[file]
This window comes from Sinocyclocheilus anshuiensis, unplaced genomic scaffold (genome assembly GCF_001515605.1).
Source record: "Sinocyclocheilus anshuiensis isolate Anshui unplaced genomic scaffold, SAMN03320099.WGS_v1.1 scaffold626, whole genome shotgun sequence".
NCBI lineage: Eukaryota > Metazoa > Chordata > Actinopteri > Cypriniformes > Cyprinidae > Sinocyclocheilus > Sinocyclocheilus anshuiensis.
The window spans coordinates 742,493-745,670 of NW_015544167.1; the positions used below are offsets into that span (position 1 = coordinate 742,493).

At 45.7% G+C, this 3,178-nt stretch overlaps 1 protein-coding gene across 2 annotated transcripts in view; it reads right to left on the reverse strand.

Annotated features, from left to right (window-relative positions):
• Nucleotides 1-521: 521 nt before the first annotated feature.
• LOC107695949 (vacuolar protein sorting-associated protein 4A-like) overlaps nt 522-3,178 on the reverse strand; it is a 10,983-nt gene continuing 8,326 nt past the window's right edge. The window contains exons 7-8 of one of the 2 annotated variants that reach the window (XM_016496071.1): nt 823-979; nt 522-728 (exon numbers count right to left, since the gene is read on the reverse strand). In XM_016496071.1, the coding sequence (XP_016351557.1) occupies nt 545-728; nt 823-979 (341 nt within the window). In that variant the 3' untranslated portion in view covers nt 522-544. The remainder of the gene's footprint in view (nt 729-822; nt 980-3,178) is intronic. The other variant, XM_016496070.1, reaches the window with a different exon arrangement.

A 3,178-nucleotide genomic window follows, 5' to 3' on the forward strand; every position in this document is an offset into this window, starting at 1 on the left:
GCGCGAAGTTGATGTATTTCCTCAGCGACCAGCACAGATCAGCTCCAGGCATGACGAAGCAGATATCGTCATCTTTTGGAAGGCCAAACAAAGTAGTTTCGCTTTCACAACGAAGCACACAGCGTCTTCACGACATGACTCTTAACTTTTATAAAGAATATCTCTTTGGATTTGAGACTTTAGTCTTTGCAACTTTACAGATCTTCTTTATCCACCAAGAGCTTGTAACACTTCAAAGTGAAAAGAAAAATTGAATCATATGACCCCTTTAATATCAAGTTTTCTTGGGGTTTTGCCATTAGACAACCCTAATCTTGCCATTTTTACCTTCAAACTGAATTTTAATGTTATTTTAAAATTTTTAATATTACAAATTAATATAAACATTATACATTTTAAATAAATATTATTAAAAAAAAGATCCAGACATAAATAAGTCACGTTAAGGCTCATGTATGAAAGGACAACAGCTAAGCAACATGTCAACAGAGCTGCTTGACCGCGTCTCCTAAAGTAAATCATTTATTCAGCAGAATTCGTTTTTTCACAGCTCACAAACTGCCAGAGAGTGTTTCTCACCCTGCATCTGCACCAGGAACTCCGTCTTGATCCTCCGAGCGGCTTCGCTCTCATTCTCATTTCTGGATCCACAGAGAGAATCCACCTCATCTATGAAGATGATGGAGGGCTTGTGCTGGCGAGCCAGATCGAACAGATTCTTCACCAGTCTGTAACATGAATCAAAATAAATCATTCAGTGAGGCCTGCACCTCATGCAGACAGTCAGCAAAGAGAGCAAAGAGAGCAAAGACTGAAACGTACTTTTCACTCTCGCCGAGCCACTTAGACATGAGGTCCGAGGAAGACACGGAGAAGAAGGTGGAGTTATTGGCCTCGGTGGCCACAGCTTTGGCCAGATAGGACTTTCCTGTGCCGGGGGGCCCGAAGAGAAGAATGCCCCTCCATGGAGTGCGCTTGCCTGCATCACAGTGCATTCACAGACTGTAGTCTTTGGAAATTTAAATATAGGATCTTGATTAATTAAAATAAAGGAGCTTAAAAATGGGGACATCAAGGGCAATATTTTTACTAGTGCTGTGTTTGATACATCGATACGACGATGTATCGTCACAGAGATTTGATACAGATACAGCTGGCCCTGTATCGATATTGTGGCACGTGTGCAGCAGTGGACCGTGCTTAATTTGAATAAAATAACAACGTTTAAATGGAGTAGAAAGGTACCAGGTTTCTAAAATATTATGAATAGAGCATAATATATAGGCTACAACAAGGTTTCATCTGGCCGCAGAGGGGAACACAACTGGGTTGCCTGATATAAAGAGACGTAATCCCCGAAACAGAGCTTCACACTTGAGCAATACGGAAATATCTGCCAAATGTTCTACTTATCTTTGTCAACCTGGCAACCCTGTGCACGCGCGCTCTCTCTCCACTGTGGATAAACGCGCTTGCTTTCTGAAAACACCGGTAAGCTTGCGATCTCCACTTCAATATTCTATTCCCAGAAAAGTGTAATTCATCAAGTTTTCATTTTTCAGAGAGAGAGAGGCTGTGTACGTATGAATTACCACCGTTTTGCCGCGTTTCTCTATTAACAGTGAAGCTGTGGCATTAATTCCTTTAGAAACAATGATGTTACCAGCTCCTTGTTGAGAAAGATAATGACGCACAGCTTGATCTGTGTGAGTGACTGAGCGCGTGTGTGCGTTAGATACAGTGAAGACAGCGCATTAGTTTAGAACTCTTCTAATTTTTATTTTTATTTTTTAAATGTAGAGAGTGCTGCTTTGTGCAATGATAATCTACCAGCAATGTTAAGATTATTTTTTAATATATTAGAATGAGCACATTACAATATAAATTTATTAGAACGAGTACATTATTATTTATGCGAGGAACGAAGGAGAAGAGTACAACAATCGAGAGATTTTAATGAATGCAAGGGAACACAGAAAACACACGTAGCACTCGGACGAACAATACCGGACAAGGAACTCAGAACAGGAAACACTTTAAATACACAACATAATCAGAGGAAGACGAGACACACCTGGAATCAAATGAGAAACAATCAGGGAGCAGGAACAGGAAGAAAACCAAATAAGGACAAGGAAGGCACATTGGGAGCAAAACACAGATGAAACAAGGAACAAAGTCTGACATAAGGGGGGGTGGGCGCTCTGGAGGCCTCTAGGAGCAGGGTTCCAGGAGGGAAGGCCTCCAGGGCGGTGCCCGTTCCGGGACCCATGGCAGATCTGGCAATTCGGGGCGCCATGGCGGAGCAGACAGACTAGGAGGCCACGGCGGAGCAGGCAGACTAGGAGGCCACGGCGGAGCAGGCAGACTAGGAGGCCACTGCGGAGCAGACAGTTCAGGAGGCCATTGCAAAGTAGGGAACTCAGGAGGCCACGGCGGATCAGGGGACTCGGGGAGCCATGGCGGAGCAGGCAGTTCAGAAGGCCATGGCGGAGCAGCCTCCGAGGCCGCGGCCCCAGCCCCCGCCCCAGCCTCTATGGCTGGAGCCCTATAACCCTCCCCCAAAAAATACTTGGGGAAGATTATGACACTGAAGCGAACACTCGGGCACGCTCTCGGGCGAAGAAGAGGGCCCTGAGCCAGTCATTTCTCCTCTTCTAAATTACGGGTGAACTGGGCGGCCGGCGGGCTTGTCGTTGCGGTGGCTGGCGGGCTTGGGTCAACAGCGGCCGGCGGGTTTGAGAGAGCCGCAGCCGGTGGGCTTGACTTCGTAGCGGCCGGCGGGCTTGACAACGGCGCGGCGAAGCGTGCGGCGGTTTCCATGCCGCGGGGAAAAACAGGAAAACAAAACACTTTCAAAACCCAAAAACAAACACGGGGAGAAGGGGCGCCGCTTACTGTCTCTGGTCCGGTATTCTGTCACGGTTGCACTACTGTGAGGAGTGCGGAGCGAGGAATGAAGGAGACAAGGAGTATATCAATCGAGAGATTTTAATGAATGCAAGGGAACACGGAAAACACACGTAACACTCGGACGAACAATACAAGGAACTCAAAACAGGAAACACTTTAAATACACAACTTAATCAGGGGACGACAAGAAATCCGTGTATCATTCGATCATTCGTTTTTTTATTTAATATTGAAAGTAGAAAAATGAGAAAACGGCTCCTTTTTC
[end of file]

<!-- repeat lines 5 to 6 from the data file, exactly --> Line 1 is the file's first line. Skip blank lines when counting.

At 45.7% G+C, this 3,178-nt stretch overlaps 1 protein-coding gene across 2 annotated transcripts in view; it reads right to left on the reverse strand.

Annotated features, from left to right (window-relative positions):